[D]espite decades of effort, vaccines have, for many [diseases like malaria and dengue], proved tricky to develop.
Better, then, to stop those infections happening in the first place, by exterminating—or at least suppressing—the mosquitoes that carry the diseases. In a paper just published in the Proceedings of the National Academy of Sciences, a team of researchers led by Craig Montell, of the University of California, Santa Barbara, describe how crispr-cas9, a new and powerful genetic-engineering process, could help to do just that.
Dr Montell and his colleagues used crispr to boost an existing control method called the sterile insect technique (sit). This involves releasing lots of sterilised males into the wild. Females that mate with these males produce no offspring.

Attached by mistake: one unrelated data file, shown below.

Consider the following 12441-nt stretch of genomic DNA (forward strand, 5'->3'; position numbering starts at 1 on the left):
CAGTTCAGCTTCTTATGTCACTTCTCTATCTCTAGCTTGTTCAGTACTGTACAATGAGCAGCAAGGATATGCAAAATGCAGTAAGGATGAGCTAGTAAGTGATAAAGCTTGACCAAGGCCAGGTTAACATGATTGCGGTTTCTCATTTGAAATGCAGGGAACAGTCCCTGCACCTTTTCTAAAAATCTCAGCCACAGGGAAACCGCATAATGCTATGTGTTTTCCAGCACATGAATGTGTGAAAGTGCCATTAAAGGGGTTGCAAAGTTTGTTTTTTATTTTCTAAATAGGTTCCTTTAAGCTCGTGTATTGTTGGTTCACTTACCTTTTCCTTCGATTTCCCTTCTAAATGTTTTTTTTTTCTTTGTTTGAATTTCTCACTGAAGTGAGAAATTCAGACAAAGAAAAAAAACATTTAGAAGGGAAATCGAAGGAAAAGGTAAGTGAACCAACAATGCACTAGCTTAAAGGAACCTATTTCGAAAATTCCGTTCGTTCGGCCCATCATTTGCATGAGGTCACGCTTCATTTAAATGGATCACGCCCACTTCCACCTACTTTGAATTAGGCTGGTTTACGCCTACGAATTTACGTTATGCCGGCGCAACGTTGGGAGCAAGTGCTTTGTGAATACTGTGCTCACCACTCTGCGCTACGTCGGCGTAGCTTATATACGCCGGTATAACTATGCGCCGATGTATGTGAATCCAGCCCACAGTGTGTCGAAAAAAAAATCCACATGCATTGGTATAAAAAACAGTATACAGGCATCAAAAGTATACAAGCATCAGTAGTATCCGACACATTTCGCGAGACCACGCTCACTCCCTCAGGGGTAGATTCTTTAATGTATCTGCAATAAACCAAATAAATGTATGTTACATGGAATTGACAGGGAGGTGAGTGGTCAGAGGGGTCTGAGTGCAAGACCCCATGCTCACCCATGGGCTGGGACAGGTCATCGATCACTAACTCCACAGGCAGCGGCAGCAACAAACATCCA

Although the details are not fully understood, says Dr Montell, once female mosquitoes have mated a few times, they become less receptive to doing so again… Sure enough, a series of experiments conducted in cages suggested that releasing between five and six genetically modified males for each wild male was enough to cut the number of reproducing females by half. Upping that ratio to 15:1 dropped it by 80%.